Flouting Civil Liberties
Libraries or Weapons?
In the aftermath of 9/11, Ashcroft's assault on civil liberties came hard and fast, with many denials that it was politically motivated. The historical antecedents of this assault warrant some explanation. For many decades now, elements in the Republican Party have often played on public concerns about crime and security. (Then again, Republicans sometimes respond to this criticism by charging Democrats with fomenting class antagonism when they propose taxes on the rich to support popular programs for other classes.) In 1952 the young Republican candidate for vice president, Richard M. Nixon, hit Democrats hard with the demagogic “C3” theme formula, “Communism, crime, and corruption. ” The accused Democrats went down like bowling pins, with Nixon, in his role as “basher, ” helping Eisenhower win not only the White House but the Congress for the first time since 1930. In the same way, Ashcroft may deserve some credit for Bush's retaking the Senate in 2002. The C3 theme formula might be updated (phonetically) to “Qaeda, crime, and the career civil service. ”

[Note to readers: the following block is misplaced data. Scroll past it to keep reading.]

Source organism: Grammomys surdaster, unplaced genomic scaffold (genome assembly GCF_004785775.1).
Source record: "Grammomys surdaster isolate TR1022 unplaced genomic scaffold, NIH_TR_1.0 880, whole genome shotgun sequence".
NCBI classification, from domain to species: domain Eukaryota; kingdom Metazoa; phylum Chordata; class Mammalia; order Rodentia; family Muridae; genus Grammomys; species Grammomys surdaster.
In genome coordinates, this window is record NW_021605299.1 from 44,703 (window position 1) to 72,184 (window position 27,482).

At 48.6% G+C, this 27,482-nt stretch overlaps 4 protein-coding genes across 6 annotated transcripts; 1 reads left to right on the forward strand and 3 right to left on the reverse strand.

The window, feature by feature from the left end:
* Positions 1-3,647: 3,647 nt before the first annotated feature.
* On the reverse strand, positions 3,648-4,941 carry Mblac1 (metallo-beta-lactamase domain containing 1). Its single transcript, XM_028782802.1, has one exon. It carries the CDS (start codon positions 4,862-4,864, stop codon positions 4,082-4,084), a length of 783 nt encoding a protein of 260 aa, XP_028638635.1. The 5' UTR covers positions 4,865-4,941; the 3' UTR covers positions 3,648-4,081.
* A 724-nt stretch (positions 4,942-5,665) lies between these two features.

In 1968 Nixon won the presidency by blaming street crime on civil liberties decisions of (Democrat-appointed) justices that “handcuffed the police” (e.g., decisions requiring police to give Miranda warnings to take confessions and to obtain warrants for house searches). In 1988 George H. W. Bush's political hardball strategist Lee Atwater ran the infamous Willie Horton ad—a picture that did the work of a thousand words, framing